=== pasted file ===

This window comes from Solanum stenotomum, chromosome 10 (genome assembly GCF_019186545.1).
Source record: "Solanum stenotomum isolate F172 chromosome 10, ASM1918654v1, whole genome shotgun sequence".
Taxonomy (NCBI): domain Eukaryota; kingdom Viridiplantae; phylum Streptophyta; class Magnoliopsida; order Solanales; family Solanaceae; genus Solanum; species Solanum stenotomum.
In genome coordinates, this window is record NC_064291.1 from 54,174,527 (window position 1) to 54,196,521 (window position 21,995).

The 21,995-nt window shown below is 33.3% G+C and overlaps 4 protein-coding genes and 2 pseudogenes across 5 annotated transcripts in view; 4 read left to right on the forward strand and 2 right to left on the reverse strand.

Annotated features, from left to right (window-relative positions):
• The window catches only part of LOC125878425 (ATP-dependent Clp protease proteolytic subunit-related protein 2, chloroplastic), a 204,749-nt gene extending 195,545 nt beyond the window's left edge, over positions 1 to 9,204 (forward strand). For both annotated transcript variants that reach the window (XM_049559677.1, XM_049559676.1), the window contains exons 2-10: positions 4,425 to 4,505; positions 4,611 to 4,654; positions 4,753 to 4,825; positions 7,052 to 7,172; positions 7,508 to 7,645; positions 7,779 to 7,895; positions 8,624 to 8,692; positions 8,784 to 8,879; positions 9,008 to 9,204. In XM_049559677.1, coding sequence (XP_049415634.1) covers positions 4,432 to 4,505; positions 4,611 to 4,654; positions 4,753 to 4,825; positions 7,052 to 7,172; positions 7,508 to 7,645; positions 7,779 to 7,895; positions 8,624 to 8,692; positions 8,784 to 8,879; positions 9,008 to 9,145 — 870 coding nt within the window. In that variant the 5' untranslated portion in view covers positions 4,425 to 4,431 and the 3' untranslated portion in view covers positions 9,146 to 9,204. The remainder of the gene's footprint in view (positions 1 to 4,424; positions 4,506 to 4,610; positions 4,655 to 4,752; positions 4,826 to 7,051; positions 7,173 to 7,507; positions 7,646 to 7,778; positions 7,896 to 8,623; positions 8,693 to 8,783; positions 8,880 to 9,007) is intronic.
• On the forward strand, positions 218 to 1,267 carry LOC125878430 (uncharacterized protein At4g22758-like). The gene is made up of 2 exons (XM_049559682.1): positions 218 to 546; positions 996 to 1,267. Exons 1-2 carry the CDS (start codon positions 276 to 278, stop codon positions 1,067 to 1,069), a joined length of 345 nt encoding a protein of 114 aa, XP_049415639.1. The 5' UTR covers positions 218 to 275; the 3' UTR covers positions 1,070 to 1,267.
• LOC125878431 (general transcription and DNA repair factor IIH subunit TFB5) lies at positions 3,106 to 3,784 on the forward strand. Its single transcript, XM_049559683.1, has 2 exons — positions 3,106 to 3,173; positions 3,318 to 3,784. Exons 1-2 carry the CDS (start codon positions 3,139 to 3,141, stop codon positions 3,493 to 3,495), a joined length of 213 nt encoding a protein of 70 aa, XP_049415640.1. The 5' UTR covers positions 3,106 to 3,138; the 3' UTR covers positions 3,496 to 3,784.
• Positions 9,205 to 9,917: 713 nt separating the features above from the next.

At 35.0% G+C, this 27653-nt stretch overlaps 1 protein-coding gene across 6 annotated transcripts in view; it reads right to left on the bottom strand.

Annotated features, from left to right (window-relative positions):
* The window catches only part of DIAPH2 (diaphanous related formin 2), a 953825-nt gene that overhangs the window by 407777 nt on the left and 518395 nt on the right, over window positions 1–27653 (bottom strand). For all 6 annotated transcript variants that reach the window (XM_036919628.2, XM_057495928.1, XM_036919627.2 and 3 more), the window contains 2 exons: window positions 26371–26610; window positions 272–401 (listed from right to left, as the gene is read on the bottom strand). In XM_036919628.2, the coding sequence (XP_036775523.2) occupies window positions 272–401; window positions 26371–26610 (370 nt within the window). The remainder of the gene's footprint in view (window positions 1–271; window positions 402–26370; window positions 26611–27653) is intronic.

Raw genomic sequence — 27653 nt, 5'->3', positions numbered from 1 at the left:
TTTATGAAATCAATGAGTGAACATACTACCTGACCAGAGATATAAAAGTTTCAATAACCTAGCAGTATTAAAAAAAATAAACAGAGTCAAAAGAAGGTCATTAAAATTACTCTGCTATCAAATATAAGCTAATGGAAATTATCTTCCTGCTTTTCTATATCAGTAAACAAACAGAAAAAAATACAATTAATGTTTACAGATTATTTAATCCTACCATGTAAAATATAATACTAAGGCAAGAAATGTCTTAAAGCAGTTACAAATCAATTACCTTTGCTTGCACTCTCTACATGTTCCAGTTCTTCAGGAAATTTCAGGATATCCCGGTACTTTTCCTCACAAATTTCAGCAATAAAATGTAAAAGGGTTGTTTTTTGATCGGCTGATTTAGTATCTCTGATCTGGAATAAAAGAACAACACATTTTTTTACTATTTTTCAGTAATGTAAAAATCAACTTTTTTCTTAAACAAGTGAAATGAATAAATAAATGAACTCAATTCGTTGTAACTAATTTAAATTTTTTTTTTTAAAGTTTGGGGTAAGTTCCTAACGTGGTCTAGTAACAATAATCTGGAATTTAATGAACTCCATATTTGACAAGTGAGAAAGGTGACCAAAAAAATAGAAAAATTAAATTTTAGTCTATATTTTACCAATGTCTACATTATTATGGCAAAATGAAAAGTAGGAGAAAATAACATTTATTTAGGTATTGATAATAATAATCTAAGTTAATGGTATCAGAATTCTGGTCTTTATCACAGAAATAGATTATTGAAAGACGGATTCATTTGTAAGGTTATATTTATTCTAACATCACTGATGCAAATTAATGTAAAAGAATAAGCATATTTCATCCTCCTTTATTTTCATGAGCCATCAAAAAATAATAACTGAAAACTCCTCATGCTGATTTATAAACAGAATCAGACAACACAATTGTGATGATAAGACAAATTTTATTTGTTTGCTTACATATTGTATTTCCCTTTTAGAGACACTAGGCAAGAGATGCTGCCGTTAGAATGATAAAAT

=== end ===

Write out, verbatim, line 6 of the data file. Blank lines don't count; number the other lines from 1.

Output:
Annotated features, from left to right (window-relative positions):